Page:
I woke up before the sun. Not because I was so excited about getting on the rock, but because my head hurt so bad. It felt like something was pushing my right eye out of it's socket. I stayed lying down and tried to use accupressure on my head, but it hurt to touch my eye socket so bad that I got sick to my stomach. I ended up seeing the cheeseburger and organic wheat beer a second time. I laid out in a T-shirt on a flat rock until my stomach was settled. I went back to the van a pounded water and asprin. I went back to sleep for awhile and then just laid in bed until about 2 p.m. I finally felt better, and we went down to a climb I have been wanting to do for awhile.

Micro Pillar (11a)

Now I could make excuses and say that I was weak from being sick, but this climb was hard! Bonnie climbed it first and fell quite a few times and finally made it to the first bolt! Then I gave it a shot to let her have a rest. The bottom is a powerful layback with a long throw to a good hold. I wish I had some more power. I fell quite a few times and made it to a rest above the first bolt. It let up on the way to the second bolt, but then there were some balancy moves above it and I fell a couple more times. I hung on the rope to rest, sorry. The upper section is only like 5.9, but this route targeted your left forearm so well that I had a hard time hanging on to the bigger holds. We finally lowered off after working on this thing for over an hour. We then hiked further down to the Humming Bird Corridor.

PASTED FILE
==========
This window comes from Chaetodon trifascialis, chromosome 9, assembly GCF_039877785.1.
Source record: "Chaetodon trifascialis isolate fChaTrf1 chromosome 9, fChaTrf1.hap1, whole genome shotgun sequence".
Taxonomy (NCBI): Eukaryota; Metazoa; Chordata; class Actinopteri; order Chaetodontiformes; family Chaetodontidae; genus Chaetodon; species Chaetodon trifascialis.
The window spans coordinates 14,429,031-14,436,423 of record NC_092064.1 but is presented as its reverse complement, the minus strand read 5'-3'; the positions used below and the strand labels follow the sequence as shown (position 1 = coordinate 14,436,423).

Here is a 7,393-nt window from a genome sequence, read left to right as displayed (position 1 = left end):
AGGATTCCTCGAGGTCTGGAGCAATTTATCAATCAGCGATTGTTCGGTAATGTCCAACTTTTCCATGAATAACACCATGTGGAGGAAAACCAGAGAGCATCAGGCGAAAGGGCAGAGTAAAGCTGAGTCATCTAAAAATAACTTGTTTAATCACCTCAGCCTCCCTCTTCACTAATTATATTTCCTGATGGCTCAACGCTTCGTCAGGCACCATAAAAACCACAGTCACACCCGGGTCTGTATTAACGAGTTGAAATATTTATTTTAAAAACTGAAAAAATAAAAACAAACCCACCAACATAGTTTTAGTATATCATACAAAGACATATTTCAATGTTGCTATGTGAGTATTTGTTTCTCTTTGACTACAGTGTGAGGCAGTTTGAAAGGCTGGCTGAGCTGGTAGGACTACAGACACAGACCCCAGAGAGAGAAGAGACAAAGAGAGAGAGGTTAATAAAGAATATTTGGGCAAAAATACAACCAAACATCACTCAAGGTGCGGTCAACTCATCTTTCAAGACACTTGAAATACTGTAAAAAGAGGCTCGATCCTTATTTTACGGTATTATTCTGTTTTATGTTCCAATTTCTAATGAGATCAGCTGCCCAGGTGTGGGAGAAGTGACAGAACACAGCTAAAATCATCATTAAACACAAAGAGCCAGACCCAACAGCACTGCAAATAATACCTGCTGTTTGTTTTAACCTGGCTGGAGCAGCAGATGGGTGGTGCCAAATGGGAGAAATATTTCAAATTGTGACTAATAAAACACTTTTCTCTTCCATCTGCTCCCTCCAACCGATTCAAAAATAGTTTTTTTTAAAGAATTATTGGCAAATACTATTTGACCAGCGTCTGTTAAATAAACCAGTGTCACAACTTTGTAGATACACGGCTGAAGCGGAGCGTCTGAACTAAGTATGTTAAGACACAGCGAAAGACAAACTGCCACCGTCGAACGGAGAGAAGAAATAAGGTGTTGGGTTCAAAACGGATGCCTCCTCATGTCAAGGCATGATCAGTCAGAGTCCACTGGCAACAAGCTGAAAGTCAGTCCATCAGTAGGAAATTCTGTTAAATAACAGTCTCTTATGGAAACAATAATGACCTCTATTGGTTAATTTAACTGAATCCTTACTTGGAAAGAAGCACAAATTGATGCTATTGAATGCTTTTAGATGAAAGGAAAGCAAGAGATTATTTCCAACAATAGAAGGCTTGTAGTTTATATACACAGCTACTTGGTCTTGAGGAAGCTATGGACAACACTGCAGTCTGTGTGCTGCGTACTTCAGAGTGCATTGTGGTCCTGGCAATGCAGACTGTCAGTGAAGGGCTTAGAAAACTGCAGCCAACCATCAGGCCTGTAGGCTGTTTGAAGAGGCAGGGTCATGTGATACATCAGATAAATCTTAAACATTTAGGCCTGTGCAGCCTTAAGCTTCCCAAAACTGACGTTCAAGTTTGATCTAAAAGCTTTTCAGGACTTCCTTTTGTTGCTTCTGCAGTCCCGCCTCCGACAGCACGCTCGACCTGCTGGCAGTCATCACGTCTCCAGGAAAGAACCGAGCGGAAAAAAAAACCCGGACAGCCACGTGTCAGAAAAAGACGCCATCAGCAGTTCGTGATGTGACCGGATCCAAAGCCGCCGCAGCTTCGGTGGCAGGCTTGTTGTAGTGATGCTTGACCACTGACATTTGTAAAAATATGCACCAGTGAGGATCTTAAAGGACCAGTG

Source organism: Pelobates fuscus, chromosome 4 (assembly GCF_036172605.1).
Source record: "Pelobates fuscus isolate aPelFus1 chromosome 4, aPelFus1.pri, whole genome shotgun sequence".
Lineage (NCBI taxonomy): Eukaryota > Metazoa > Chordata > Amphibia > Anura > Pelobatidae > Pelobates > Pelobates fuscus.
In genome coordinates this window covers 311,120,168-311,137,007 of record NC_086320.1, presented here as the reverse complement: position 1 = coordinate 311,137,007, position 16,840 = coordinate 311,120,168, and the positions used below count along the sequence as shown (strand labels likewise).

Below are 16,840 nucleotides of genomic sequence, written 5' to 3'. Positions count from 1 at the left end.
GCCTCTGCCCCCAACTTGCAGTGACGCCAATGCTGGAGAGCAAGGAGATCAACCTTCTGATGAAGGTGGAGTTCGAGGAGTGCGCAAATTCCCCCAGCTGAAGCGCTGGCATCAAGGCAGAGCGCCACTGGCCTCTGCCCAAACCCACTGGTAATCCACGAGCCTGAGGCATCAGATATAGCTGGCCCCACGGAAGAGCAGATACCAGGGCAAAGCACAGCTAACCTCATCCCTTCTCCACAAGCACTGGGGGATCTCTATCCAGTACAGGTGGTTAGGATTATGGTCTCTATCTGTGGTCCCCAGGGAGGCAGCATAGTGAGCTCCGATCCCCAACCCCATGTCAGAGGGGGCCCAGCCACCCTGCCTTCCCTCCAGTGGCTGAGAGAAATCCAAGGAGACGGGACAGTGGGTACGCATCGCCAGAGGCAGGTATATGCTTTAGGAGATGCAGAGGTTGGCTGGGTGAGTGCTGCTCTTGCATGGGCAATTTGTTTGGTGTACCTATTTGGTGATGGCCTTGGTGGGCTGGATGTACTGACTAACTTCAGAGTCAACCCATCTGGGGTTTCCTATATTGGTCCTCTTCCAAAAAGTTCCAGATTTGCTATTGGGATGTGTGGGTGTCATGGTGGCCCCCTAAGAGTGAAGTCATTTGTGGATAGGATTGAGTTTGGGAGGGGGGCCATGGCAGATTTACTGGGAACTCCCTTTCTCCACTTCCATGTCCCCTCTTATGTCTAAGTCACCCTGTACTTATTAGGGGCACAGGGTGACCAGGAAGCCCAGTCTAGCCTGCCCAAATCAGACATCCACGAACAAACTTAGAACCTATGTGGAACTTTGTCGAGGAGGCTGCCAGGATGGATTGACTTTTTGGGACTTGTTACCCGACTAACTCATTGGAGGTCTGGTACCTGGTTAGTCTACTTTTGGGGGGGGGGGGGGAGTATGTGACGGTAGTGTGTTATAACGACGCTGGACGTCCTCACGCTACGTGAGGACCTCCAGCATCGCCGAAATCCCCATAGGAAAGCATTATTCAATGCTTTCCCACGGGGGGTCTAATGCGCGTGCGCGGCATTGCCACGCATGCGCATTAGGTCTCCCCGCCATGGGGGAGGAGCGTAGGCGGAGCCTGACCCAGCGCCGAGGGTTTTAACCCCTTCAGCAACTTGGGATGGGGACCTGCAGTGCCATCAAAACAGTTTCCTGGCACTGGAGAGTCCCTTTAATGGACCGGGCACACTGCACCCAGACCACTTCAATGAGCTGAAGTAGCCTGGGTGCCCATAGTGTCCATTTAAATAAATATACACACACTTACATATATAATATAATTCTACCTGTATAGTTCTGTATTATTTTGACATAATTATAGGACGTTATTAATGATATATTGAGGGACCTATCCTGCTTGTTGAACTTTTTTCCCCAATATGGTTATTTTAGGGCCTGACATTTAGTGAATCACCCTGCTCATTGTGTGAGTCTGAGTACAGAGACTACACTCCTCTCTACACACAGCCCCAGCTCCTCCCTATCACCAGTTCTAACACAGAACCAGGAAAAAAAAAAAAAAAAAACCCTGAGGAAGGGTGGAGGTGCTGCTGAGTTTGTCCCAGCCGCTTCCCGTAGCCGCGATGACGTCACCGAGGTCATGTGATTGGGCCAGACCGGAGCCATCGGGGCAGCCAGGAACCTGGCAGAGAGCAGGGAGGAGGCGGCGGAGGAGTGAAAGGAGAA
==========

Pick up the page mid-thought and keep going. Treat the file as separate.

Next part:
Get Over It (11a)